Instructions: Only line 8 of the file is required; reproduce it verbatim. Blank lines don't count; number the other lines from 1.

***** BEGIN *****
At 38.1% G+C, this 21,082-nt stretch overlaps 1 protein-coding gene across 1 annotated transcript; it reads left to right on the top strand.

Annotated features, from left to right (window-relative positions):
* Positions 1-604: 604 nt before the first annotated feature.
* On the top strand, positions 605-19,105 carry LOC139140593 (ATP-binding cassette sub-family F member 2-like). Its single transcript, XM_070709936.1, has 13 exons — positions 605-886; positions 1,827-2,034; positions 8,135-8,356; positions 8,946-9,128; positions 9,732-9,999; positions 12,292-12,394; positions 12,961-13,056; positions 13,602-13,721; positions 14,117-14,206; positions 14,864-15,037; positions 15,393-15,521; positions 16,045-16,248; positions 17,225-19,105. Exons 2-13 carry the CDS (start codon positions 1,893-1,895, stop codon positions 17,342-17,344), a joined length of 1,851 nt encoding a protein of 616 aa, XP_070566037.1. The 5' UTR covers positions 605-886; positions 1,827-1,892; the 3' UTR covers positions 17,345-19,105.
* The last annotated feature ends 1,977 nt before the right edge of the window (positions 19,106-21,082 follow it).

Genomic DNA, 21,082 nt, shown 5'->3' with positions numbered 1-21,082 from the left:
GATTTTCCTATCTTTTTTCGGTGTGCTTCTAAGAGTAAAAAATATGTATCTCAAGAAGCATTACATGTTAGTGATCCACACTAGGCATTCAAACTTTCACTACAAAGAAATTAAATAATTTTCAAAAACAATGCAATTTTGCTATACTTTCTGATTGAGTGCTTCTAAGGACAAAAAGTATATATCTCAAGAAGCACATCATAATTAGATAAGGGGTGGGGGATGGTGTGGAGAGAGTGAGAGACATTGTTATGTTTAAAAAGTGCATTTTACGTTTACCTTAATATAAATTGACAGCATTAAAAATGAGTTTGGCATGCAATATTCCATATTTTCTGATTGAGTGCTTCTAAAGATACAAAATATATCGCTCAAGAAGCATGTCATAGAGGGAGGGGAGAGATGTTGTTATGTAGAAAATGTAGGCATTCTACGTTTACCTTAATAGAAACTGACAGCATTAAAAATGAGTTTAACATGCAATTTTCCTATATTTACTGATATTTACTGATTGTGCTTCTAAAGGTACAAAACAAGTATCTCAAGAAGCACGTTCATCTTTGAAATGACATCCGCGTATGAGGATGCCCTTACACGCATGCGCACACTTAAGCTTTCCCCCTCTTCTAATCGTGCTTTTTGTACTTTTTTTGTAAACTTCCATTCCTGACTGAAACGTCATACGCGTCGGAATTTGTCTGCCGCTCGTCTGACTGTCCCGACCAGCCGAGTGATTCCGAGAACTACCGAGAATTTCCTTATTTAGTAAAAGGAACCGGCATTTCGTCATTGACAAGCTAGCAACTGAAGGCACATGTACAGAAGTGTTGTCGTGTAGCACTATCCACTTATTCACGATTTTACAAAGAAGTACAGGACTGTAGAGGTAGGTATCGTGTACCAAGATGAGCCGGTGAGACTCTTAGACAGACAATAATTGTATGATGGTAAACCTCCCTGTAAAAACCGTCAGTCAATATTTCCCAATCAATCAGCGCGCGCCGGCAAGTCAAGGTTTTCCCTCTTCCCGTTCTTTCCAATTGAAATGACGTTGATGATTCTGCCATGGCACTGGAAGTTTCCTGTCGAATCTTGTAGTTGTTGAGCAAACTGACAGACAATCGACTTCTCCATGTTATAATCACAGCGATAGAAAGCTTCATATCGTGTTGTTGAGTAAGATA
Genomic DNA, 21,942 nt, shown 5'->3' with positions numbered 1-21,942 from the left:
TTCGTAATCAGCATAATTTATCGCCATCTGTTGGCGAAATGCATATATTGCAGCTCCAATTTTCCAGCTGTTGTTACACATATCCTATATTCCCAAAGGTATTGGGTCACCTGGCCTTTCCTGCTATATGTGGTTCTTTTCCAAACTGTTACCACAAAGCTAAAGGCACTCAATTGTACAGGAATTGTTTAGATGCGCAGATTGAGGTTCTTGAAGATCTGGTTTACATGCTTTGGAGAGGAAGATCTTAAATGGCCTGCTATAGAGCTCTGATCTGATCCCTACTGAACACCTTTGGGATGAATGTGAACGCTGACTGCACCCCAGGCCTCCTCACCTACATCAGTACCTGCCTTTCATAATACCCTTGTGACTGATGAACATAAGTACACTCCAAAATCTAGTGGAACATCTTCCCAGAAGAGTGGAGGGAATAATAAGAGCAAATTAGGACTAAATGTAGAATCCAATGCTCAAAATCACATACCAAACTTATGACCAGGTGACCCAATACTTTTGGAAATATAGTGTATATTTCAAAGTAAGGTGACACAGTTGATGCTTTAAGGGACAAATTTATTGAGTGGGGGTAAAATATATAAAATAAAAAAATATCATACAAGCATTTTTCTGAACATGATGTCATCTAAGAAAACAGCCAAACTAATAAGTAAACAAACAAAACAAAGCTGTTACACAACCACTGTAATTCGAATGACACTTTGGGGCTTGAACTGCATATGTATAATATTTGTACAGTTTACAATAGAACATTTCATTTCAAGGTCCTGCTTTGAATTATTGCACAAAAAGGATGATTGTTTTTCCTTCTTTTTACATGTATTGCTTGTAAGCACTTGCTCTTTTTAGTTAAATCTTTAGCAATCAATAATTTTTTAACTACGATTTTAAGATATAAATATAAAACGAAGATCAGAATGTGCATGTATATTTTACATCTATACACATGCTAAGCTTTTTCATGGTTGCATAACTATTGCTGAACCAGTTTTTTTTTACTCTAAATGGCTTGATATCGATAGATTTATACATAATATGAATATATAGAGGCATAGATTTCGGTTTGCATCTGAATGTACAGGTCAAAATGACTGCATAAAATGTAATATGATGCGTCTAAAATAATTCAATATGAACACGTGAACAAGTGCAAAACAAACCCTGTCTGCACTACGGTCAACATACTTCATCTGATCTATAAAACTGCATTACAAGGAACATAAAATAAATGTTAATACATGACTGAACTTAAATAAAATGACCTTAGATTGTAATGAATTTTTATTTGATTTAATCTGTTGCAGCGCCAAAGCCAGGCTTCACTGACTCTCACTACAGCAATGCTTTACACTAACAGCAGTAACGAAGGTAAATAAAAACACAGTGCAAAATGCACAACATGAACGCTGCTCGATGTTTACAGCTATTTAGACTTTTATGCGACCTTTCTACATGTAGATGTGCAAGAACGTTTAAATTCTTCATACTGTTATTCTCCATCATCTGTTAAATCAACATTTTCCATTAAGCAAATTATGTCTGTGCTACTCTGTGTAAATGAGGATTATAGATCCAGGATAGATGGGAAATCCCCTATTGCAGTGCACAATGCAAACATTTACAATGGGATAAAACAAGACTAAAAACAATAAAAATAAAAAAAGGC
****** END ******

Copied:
Genomic DNA, 21,942 nt, shown 5'->3' with positions numbered 1-21,942 from the left: